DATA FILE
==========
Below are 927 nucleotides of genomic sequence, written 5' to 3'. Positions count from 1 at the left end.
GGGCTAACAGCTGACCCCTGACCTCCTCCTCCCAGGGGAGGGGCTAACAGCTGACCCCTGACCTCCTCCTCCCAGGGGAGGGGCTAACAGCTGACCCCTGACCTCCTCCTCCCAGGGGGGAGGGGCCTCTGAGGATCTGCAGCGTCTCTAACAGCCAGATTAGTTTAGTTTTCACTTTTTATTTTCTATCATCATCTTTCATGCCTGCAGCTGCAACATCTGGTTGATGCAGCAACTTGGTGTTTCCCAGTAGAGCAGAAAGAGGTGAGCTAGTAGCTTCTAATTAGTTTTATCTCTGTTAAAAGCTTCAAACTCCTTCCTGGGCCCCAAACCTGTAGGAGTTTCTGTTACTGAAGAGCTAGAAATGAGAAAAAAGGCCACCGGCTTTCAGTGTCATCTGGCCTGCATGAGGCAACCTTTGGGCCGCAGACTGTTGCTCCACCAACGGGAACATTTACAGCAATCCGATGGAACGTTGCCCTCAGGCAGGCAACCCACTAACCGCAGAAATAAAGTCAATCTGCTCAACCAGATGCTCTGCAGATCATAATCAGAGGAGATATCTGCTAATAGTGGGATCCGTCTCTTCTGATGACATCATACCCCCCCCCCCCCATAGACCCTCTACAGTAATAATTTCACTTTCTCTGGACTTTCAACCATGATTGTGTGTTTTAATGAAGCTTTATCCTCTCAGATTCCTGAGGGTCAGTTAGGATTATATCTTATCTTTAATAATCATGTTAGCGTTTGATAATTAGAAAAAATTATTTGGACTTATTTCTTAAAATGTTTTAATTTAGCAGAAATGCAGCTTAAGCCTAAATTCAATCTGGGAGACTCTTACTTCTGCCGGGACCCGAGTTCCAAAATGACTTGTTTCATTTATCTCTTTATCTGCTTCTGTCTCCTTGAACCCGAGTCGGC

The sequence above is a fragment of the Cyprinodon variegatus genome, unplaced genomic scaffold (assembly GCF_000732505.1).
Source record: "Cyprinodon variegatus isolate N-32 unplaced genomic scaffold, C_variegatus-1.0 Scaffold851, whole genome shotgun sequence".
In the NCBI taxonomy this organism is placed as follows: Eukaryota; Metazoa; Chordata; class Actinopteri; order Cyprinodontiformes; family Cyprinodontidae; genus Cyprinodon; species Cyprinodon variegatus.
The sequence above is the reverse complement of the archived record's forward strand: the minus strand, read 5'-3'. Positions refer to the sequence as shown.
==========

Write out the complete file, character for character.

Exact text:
Below are 927 nucleotides of genomic sequence, written 5' to 3'. Positions count from 1 at the left end.
GGGCTAACAGCTGACCCCTGACCTCCTCCTCCCAGGGGAGGGGCTAACAGCTGACCCCTGACCTCCTCCTCCCAGGGGAGGGGCTAACAGCTGACCCCTGACCTCCTCCTCCCAGGGGGGAGGGGCCTCTGAGGATCTGCAGCGTCTCTAACAGCCAGATTAGTTTAGTTTTCACTTTTTATTTTCTATCATCATCTTTCATGCCTGCAGCTGCAACATCTGGTTGATGCAGCAACTTGGTGTTTCCCAGTAGAGCAGAAAGAGGTGAGCTAGTAGCTTCTAATTAGTTTTATCTCTGTTAAAAGCTTCAAACTCCTTCCTGGGCCCCAAACCTGTAGGAGTTTCTGTTACTGAAGAGCTAGAAATGAGAAAAAAGGCCACCGGCTTTCAGTGTCATCTGGCCTGCATGAGGCAACCTTTGGGCCGCAGACTGTTGCTCCACCAACGGGAACATTTACAGCAATCCGATGGAACGTTGCCCTCAGGCAGGCAACCCACTAACCGCAGAAATAAAGTCAATCTGCTCAACCAGATGCTCTGCAGATCATAATCAGAGGAGATATCTGCTAATAGTGGGATCCGTCTCTTCTGATGACATCATACCCCCCCCCCCCCATAGACCCTCTACAGTAATAATTTCACTTTCTCTGGACTTTCAACCATGATTGTGTGTTTTAATGAAGCTTTATCCTCTCAGATTCCTGAGGGTCAGTTAGGATTATATCTTATCTTTAATAATCATGTTAGCGTTTGATAATTAGAAAAAATTATTTGGACTTATTTCTTAAAATGTTTTAATTTAGCAGAAATGCAGCTTAAGCCTAAATTCAATCTGGGAGACTCTTACTTCTGCCGGGACCCGAGTTCCAAAATGACTTGTTTCATTTATCTCTTTATCTGCTTCTGTCTCCTTGAACCCGAGTCGGC

The sequence above is a fragment of the Cyprinodon variegatus genome, unplaced genomic scaffold (assembly GCF_000732505.1).
Source record: "Cyprinodon variegatus isolate N-32 unplaced genomic scaffold, C_variegatus-1.0 Scaffold851, whole genome shotgun sequence".
In the NCBI taxonomy this organism is placed as follows: Eukaryota; Metazoa; Chordata; class Actinopteri; order Cyprinodontiformes; family Cyprinodontidae; genus Cyprinodon; species Cyprinodon variegatus.
The sequence above is the reverse complement of the archived record's forward strand: the minus strand, read 5'-3'. Positions refer to the sequence as shown.